The Coming-of-Age Film We the Animals Is a Decidedly Queer Work of Art

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A report by Ecleen Caraballo for The Muse.

Justin Torres chose to open his debut novel We the Animals with a short, definitive statement: “We wanted more.” Those who’ve read the book won’t say anything close to that after seeing the film. Like the bildungsroman that it’s based on, the movie adaptation explores a young man’s journey into himself and away from the entity of brotherhood. A tender and raw look at machismo, race, sexuality, and the complications of a working-class family, the story—which as Torres describes, “is but isn’t” his—will feel familiar to many. Both the book and the film, an auto-fiction of sorts, pull from the author’s personal experience, including the discovery of his queerness via journaling, which led to his parents placing him in a psych ward.

We the Animals premiered in January at this year’s Sundance Film Festival, where it won the NEXT Innovator Award and was the only competition film shot on a 16-millimeter—a detail that makes the images feel raw. There’s a scene set in the back of a newly minted pick-up truck that’s far too small for a family of five and which leads to an argument between the parents. In this moment, the three brothers—Jonah (Evan Rosado), Joel (Josiah Gabriel), and Manny (Isaiah Kristian)—use their fists to create a beat against the vehicle’s rear and let their arms hang free from the edge. It’s one of the many muted moments in the script that opts for emotion over dialogue.

The movie, set in Utica, New York, is the kind of coming-of-age story that stands out from the rest because it dares to be vulnerable. The author’s attention to detail is evident in the book, where there’s level of bluntness and honesty that can only come from a child. With seemingly everything against his favor, Jonah learns the ways life can make you hurt, but also love.

Prior to We the Animals, the three young stars of the film weren’t professional actors. Director Jeremiah Zagar pulled Rosado—the youngest of the three—from a Puerto Rican Day parade crowd in Brooklyn. Raúl Castillo plays Paps, the Puerto Rican father whose violent, machista ways are the root of almost all the familial arguments. And Sheila Vand plays Ma, a sweet yet ferocious Irish-Italian mom who loves from a place of lack.

Castillo, best known for his work on HBO’s Looking, joined the project after being wooed by a script he says was written with sensitivity and beautifully captured the universal mess of childhood. He considered Paps’s character to be a unique “opportunity to really capture the complexity of what it is to be a human being.”

“One of the conclusions that I came to when I was approaching the character,” Castillo tells Jezebel, “was that one of the things I see in my own family and other families is that abuse is something that cycles down, and often times our parents are just trying the best with the resources that they were given and that they were born into. I think Paps was probably born into a world of physical and emotional abuse and he was just trying the best with what he had.” In acknowledging those layers, Castillo adds depth to his portrayal. The viewer is compelled toward some level of understanding not only for the three boys, but for Paps as well.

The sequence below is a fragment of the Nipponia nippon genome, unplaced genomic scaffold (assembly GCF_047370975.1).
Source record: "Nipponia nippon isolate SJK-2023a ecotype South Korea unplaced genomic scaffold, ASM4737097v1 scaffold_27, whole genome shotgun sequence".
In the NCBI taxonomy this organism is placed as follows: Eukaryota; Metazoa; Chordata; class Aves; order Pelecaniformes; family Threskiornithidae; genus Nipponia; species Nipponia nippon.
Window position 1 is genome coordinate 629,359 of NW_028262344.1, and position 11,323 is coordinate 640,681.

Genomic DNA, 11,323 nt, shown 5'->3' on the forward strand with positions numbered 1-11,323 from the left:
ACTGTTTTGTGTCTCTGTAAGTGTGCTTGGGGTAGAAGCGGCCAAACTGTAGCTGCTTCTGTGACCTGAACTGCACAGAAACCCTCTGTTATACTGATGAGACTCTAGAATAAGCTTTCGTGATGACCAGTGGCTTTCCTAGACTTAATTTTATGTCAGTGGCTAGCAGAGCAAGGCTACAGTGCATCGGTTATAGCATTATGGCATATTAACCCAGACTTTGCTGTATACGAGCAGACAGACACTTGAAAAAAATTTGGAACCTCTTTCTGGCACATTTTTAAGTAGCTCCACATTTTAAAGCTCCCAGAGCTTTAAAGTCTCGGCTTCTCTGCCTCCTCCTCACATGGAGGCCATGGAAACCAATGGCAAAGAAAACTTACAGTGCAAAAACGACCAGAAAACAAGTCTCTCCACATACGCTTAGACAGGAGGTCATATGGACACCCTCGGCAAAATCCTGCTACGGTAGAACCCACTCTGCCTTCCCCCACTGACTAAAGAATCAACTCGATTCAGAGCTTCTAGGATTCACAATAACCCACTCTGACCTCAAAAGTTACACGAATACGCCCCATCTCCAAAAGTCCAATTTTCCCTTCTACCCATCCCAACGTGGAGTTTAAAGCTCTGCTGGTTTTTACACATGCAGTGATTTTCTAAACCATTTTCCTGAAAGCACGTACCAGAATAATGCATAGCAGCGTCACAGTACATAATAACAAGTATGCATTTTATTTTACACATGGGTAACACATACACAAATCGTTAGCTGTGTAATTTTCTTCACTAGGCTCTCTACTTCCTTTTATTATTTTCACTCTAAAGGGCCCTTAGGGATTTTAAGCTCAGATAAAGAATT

Throughout filming, Torres showed Castillo photographs and shared memories of his own pa, who inspired the character of Paps—and allowed Castillo to stay true to the author’s vision. For Castillo, working with Zagar, a director who was willing to experiment, was an added bonus.

“A lot of times in filmmaking, people make choices based on fear or completely based on money,” says Castillo. “Consequently, nothing really that exciting gets made a lot of the times. But Jeremiah was willing to be experimental and he was willing to take risks like cast non-actors and shoot over such a long period of time.”

Zagar, a first-time narrative feature director, made Castillo part of the creative process from the start. “So often actors get treated like cattle—you’re just expected to show up, say your lines, shut up, and go home. Jeremiah wanted me to have an opinion,” says Castillo. “He wanted us to participate in the process, and that doesn’t happen very often.”

When agreeing to hand over the rights to the film, Torres made a few things clear to Zagar—“One of them is that it is a queer film, and I don’t want that to be lost in any way,” says Torres. Despite being approached by others interested in adapting his novel, he chose Zagar—an inexperienced but eloquent artist who he knew from Zagar’s documentary In a Dream. The ultimate convincing factor was that “he never forgets about art even as it’s being very personal,” says Torres.

Zagar tapped his childhood friend Dan Kitrosser to join him as co-screenwriter and help tell the story of Jonah, a boy whose inner battle with his sexuality isn’t explicitly clear until toward the end of the book and film. In addition, artist Mark Samsonovich brought Jonah’s thoughts and fantasies to life with hand-sketched animated drawings.

The first time I read We the Animals, I rolled out of bed on a Saturday morning to grab the book from my desk for a skim before coffee, thinking I’d read a chapter to get a taste of what to expect. In less than two hours, I engulfed the entire text. When asked if writing his novel was that easy, Torres cackles. The book took him six years to write. Another seven years later, people are still talking about it, now with a focus on its cinematic version, captured artfully and faithfully adapted.

“I know a lot of writers of color who hate the adaptations of their books or feel ambivalent about it,” says Torres. “I think this is a really moving and interesting interpretation, and it can stand on its own—which was really important to me. I feel very lucky.”

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